Morocco denies it used Pegasus spyware, demands Amnesty show proof of claims

Illustrative: A man holds a phone with the NSO Group logo (Yonatan Sindel/ Flash90)
Illustrative: A man holds a phone with the NSO Group logo (Yonatan Sindel/ Flash90)

RABAT, Morocco — Morocco demands Amnesty International provide evidence of its report that Rabat used Israeli-made Pegasus spyware to monitor activists, including a human rights campaigner from the disputed Western Sahara.

Pegasus, developed by the Israeli NSO group, can hack into mobile phones without a user knowing, enabling clients to read every message, track a user’s location and tap into the phone’s camera and microphone.

In July 2021, a global investigation revealed Pegasus has been used by repressive regimes to target journalists, dissidents, diplomats and others.

The Moroccan authorities have consistently denied using the spyware, and dismissed a report by rights group Amnesty as “arbitrary accusations”, the government’s Interministerial Department for Human Rights says today.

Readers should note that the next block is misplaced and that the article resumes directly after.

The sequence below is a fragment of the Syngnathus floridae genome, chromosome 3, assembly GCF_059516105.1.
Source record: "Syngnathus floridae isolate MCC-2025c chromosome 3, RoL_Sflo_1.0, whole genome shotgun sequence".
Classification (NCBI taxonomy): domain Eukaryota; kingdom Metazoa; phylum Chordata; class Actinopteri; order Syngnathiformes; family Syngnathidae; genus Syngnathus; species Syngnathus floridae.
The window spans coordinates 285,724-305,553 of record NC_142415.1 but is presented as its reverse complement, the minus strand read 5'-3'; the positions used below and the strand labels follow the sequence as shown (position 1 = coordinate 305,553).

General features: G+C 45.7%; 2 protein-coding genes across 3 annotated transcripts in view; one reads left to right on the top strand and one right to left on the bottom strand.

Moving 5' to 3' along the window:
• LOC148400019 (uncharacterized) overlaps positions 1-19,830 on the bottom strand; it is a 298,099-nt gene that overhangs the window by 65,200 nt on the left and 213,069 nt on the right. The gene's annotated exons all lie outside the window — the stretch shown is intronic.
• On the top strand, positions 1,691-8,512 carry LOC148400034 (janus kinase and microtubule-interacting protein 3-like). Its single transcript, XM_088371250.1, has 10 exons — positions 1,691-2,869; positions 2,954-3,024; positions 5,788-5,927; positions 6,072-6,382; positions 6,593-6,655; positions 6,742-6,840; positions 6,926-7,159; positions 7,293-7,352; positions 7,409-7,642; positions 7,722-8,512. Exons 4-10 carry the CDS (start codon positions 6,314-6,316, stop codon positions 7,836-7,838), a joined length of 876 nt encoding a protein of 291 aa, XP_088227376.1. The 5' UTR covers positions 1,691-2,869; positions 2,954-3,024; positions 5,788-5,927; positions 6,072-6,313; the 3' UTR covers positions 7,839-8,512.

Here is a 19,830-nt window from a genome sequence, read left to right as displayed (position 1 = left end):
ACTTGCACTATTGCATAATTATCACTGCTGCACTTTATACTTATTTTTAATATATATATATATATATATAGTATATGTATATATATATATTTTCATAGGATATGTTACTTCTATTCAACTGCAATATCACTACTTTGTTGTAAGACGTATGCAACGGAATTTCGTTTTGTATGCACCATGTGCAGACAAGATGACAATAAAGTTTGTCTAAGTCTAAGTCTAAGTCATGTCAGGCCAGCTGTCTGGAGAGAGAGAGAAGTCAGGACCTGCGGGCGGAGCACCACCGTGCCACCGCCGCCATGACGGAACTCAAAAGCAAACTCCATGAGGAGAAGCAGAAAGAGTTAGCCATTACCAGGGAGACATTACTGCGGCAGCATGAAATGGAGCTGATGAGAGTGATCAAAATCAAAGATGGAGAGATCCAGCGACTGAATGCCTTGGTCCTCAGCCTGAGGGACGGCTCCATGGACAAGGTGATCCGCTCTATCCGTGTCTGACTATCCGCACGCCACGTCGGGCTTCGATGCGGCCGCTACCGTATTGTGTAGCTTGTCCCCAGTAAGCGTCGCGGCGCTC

The statement came in response to an Amnesty report earlier this month which claimed two phones belonging to prominent activist Aminatou Haidar had been targeted using the spyware.

Rabat denies Amnesty’s report and demanded to see the “material evidence supporting its allegations.”

Morocco has said it “never acquired computer software to infiltrate communication devices.”

Haidar comes from the former Spanish colony of Western Sahara, which Rabat claims as its own sovereign territory but where the separatist Polisario Front seeks independence.

Morocco controls most of the territory and has offered autonomy but insists it must retain sovereignty.

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